We’re excited to continue #BostonBlackHistory this February in celebration of Black History Month, posting stories on the legacy of Black history in our wonderful and culturally rich city across our social media channels and encouraging everyone in Boston to join the conversation by sharing stories of their own.
Leaders in Training in our program helped brainstorm and develop the stories we’re telling. History matters and representation matters – and through this project we seek to highlight the great diversity and character of the city of Boston.
Here are just a few of our favorites from the stories told by teens in our program and by members of this community so far. Do you have one to add? Post it to your social channels with the hashtag #BostonBlackHistory or send it our way via email at email@example.com or Instagram @campharborview. Please join us in raising awareness of these important stories.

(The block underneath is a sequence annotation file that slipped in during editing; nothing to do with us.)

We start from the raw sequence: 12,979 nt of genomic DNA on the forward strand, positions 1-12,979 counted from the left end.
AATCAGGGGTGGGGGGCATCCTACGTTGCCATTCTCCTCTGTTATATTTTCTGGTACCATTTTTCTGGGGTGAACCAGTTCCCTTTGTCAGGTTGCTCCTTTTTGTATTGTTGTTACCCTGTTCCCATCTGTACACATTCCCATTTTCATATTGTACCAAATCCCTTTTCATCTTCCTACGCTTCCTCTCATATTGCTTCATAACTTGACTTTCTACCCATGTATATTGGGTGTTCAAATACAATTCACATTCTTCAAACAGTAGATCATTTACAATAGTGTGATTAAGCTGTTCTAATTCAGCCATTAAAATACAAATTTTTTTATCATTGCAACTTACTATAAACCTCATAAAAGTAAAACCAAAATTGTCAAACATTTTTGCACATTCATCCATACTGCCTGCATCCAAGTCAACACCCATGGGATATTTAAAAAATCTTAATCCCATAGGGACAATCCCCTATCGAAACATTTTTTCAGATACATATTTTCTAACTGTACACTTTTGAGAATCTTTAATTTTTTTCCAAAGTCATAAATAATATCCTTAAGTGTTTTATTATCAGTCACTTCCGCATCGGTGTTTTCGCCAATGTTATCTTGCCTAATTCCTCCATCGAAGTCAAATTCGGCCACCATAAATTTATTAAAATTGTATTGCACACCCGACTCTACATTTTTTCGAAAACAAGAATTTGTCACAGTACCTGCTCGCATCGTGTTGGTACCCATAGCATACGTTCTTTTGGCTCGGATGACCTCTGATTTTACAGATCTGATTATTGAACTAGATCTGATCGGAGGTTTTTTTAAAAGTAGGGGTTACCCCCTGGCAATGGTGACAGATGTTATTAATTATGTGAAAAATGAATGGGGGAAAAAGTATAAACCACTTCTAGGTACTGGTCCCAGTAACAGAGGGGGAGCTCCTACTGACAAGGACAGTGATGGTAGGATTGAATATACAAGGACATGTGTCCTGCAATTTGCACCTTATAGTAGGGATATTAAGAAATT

Today is the first day of Black History Month and we’re excited to share with you an initiative we’ll be engaging in all month long. In our teen programming and on our social media channels, we’ll be celebrating the rich (and complicated) history of being black in Boston. We’re calling the project #BostonBlackHistory and we would like you to be a part of it.
Getting involved is really quite simple — we’ll be posting images and stories from leaders, activists, and change agents in our city’s black history throughout the month of February to Instagram, Twitter, Linkedin, Facebook, and our website. However, there’s absolutely zero chance that we can do justice to about four centuries of black history by ourselves; that’s where you come in.
We’re hoping you’ll join us in using the hashtag #BostonBlackHistory and posting stories and memories to your own social media profiles or to the profile of your school, company, or organization. What stories have you lived — whether they’re about you, or your family, your friends, your community? What stories or heroes from this city’s history have inspired you? Maybe you remember when Martin Luther King, Jr., led thousands in a march from Roxbury to the Boston Common to protest school segregation. Maybe you went to Burke High School with Donna Summer. Maybe your own mom or dad or grandmother is a part of #BostonBlackHistory. We want to hear your stories.
Subscribe to our emails to make sure you don’t miss anything — we’ll be sending a few updates on the project throughout the month.
We’re looking forward to digging into our city’s rich history with you.